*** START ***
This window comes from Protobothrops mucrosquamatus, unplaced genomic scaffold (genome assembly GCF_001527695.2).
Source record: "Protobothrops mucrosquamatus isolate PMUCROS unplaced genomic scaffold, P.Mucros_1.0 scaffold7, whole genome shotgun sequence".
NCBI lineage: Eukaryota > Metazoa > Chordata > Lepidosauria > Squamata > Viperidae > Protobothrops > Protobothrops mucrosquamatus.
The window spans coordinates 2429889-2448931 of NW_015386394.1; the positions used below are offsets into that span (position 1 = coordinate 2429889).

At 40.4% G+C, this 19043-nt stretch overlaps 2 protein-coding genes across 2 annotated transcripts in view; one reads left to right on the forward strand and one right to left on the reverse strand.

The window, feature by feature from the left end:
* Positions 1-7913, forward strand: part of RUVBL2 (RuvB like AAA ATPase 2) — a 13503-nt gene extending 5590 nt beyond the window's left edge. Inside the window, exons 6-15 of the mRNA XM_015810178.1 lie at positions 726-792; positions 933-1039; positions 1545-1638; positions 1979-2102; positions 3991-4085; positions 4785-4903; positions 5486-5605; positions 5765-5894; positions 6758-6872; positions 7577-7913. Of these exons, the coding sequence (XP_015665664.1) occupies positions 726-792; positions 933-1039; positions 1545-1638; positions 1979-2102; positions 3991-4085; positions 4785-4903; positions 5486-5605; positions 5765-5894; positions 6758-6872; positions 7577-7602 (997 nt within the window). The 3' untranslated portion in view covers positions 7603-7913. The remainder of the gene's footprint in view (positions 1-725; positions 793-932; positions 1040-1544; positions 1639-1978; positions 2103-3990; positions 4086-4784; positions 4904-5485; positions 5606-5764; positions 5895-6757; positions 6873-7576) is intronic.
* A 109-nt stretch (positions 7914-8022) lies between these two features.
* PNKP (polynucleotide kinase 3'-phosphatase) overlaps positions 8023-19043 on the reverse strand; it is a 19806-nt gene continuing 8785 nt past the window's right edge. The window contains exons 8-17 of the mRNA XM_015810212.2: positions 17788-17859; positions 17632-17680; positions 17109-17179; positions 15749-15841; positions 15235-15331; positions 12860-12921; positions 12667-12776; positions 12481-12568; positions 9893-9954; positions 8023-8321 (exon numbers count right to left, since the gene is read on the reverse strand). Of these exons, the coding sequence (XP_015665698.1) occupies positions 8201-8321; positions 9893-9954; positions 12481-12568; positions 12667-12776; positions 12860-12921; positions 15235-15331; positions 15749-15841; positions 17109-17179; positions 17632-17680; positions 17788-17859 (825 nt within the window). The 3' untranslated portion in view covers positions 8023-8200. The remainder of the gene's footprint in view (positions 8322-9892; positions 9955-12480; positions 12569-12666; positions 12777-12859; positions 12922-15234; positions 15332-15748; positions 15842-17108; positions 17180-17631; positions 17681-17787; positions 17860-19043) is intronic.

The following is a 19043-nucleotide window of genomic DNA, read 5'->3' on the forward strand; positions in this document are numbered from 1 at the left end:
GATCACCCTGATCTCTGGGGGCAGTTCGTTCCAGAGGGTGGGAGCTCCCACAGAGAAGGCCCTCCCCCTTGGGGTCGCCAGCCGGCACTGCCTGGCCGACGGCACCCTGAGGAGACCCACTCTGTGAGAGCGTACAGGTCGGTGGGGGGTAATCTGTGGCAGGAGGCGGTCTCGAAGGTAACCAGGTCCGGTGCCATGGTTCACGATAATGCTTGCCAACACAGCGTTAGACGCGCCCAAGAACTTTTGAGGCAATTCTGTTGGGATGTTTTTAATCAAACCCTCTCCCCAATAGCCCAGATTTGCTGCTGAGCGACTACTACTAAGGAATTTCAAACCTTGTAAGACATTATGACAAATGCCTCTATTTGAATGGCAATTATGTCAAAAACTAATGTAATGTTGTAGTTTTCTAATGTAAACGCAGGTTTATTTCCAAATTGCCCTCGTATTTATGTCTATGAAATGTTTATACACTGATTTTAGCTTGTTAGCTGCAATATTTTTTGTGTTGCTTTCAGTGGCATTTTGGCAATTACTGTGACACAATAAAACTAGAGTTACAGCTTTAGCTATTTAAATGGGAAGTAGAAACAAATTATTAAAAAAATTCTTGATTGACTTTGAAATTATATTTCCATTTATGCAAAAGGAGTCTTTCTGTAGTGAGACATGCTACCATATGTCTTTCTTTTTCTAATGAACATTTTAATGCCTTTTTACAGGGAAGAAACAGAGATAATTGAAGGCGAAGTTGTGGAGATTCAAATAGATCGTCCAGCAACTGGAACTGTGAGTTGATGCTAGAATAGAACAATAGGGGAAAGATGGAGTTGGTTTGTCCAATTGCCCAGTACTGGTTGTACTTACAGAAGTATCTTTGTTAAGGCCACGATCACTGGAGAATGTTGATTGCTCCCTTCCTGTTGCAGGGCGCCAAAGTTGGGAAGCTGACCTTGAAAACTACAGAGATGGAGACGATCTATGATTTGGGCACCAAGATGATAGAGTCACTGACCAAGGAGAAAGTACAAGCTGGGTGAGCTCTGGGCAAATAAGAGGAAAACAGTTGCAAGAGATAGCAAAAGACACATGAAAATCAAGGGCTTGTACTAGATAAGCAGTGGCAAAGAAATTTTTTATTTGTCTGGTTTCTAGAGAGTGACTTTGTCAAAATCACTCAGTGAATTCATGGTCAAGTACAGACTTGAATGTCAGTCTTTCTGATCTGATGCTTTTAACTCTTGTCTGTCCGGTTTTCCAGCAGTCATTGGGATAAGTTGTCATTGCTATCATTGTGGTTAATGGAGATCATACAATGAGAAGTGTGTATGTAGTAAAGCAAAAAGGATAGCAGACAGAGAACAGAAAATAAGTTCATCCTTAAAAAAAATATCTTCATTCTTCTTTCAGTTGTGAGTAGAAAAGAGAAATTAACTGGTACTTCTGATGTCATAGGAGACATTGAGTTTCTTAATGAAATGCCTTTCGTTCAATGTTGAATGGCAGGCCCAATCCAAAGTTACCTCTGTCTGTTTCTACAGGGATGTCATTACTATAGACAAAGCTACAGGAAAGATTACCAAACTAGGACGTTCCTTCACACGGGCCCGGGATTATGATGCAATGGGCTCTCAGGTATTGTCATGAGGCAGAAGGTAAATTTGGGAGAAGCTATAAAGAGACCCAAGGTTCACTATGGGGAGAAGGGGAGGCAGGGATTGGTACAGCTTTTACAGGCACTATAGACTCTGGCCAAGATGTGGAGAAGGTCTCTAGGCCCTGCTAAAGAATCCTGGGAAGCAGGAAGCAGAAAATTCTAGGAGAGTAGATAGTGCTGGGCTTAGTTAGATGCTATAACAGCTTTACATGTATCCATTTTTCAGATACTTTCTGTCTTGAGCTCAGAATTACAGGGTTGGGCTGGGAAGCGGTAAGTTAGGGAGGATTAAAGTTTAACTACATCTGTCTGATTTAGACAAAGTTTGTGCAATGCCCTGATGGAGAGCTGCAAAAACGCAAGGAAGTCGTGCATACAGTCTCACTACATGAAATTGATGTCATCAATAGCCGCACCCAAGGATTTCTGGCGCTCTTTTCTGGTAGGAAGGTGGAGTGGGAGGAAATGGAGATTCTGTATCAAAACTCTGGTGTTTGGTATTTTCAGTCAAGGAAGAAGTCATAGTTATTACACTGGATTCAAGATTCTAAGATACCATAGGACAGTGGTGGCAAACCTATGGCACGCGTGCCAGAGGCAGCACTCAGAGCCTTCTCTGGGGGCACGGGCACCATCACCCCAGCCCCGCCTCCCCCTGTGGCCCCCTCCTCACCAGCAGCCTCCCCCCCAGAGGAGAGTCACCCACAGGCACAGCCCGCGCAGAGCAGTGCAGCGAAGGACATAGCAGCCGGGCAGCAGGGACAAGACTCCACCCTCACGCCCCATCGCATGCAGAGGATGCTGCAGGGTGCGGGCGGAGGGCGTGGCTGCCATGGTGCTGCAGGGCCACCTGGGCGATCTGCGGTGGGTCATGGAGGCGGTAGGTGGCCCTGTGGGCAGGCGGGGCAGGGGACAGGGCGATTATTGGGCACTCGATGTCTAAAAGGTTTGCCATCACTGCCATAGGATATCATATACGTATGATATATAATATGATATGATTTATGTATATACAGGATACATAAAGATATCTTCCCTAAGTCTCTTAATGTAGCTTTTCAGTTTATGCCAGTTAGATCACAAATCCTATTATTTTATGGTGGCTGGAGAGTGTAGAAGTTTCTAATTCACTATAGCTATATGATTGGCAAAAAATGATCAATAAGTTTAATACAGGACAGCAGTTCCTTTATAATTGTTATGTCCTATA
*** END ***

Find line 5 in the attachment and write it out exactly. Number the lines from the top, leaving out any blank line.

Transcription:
At 40.4% G+C, this 19043-nt stretch overlaps 2 protein-coding genes across 2 annotated transcripts in view; one reads left to right on the forward strand and one right to left on the reverse strand.